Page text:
It took a multimillion dollar lawsuit, two years of tense negotiations, and an awful lot of scanning. But yesterday the publishing world stood on the threshold of a digital era after a US deal paved the way to transform publishing.
The agreement between Google and the US book industry means that internet users will soon be able to choose from and buy millions of titles, many out of print, or read them on a page-by-page basis.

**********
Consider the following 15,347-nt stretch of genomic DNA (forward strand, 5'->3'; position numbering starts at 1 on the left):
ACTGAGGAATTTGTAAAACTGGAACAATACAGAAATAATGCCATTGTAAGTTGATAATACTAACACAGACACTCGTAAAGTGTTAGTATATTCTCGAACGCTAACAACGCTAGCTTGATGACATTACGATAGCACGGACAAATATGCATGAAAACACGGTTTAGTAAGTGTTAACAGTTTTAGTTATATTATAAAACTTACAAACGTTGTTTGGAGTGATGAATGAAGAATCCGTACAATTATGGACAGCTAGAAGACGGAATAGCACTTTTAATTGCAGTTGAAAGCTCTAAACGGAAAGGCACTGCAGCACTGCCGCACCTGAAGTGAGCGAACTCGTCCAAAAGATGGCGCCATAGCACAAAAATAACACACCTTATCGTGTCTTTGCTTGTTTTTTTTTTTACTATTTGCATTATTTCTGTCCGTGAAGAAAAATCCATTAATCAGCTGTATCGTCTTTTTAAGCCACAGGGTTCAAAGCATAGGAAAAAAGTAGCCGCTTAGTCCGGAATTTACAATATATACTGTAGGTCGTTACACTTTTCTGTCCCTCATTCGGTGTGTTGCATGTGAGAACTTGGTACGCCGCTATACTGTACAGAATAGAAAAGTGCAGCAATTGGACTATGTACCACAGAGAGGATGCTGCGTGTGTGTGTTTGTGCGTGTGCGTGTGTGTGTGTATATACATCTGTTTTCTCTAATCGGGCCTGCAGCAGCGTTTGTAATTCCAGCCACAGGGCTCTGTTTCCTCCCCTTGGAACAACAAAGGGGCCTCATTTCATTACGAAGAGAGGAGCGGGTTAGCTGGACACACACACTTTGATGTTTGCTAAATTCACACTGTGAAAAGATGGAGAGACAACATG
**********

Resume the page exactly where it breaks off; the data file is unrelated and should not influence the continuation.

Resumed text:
After searching for books via Google, users will be offered free samples of chosen titles, with the option to buy more. Although it is as yet unclear how much books will cost to download, a royalty organisation, the Book Rights Registry, will take payments from Google (after it has taken a 37% cut) and distribute them to the authors and publishers.